The Populist and Progressive reformers of the late 19th and early 20th centuries

August 22, 2022 0 Comments

The Populist and Progressive reformers of the late 19th and early 20th centuries brought about widespread changes to American politics, economics, and society. In this essay, we want you to consider the ethics and civics of the reformers. Who were these re
Must be in Rule of Three format with a introduction and strong thesis statement, 3 paragraphs of the body (each with their own thesis statement – one for each of the three key points of your overall thesis), and conclusion. So a minimum of 5 paragraphs.
This is a fact based essay, you must provide specific and detailed evidence for your hypotheses.
You must utilize a minimum of three primary sources from the assigned materials (primary sources posted in the Blackboard course module OR found under the primary source section of each chapter in American Yawp only; you may not utilize sources linked to in the reference section of American Yawp) as evidence in your essay
You must utilize a minimum of three secondary sources from the assigned materials as evidence in your essay
You may only use materials assigned in this course for your essay (we have vetted all the materials utilized in this course, other materials may not be appropriate or accurate). If you use outside sources your grade will be docked.
DO NOT QUOTE sources, paraphrase in your own words and cite
You must consider ethics/ethical decision making in this essay
Don\’t forget about historical geography, where something takes place matters and it may be important to your argument.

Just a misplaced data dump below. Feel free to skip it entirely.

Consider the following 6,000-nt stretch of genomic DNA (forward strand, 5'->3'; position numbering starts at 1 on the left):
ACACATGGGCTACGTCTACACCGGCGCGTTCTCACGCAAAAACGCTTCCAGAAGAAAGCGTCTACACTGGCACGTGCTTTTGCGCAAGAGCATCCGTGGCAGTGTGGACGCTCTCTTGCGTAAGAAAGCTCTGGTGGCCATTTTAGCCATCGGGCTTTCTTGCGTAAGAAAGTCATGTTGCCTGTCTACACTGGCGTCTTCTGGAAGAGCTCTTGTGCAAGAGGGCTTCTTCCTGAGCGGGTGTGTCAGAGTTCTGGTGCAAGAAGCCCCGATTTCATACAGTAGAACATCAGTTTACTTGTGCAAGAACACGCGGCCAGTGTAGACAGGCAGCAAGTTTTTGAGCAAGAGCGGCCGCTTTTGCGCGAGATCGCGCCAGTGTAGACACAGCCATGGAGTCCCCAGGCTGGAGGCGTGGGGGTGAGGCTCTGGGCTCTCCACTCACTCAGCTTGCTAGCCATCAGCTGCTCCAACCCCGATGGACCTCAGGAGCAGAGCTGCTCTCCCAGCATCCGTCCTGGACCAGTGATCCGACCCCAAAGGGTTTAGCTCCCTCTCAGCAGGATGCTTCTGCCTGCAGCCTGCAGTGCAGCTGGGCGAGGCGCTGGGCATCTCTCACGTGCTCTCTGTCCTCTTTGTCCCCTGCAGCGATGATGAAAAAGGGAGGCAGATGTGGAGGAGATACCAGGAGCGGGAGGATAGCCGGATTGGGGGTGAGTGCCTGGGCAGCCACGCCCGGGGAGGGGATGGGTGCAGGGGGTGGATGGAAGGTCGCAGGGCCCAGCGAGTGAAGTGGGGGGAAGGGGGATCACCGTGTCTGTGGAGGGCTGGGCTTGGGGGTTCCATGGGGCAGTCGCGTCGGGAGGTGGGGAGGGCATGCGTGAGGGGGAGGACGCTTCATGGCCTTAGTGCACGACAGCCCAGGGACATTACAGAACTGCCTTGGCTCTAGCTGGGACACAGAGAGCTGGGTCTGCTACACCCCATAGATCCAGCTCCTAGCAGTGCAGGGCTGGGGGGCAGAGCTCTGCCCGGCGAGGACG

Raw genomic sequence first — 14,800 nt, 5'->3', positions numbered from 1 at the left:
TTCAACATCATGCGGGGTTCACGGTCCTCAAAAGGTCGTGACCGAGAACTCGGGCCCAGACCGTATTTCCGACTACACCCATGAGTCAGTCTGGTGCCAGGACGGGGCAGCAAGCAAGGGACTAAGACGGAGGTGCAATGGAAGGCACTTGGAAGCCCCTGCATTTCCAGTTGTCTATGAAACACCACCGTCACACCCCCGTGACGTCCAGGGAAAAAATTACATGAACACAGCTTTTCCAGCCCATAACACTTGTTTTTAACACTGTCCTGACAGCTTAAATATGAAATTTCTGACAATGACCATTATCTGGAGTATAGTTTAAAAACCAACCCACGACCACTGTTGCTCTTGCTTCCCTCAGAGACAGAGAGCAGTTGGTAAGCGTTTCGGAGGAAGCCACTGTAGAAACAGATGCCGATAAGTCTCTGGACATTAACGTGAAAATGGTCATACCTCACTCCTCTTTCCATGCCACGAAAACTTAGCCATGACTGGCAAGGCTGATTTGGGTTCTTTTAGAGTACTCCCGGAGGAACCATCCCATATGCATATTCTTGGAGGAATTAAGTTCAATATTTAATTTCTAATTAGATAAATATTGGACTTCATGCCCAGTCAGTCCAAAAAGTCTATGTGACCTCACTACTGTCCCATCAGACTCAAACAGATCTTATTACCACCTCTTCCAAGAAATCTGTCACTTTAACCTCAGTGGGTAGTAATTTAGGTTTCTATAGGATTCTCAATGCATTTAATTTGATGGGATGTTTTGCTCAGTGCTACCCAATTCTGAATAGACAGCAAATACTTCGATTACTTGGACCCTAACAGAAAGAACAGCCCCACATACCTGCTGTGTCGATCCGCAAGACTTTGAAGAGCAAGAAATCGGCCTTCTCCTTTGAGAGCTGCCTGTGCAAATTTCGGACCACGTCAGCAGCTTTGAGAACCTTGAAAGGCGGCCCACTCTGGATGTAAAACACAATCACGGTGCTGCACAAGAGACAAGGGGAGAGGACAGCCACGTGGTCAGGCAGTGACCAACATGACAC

You must use Turabian citation style in this essay; all citations must be footnote style citations (no parenthetical cites allowed, no endnotes/works cited at the end, you need footnotes). Be sure to review how to properly cite a primary source that may be contained in another work and be sure to use page numbers where possible.
12 pt type, 1 inch margins, double-space

21. World War I & Its Aftermath

19. American Empire

18. Life in Industrial America

15. Reconstruction

16. Capital and Labor

Academic Institution

Populist and Progressive Reformers

The paper discusses the ethics and civics of both populist and progressive reformers and who they were

Populist and Progressive Reformers
The populist and progressive reformers movements emerged between the 1890s and early 1900s. The two movements had various similarities since they both advocated for radical reforms. The movements became powerful that they started pushing for political reforms such as secret ballots, direct elections and women suffrage. The populist movement was established by farmers who have created peoples party with an intention to protect their interests. Progressive reformers movement was based in urban areas and was geared towards eliminating corruption, and problems caused by industrialization and urbanization. They were both based on the dissatisfaction that the government could not address the problems citizens were facing.
Populist versus Progressive Reformers Movement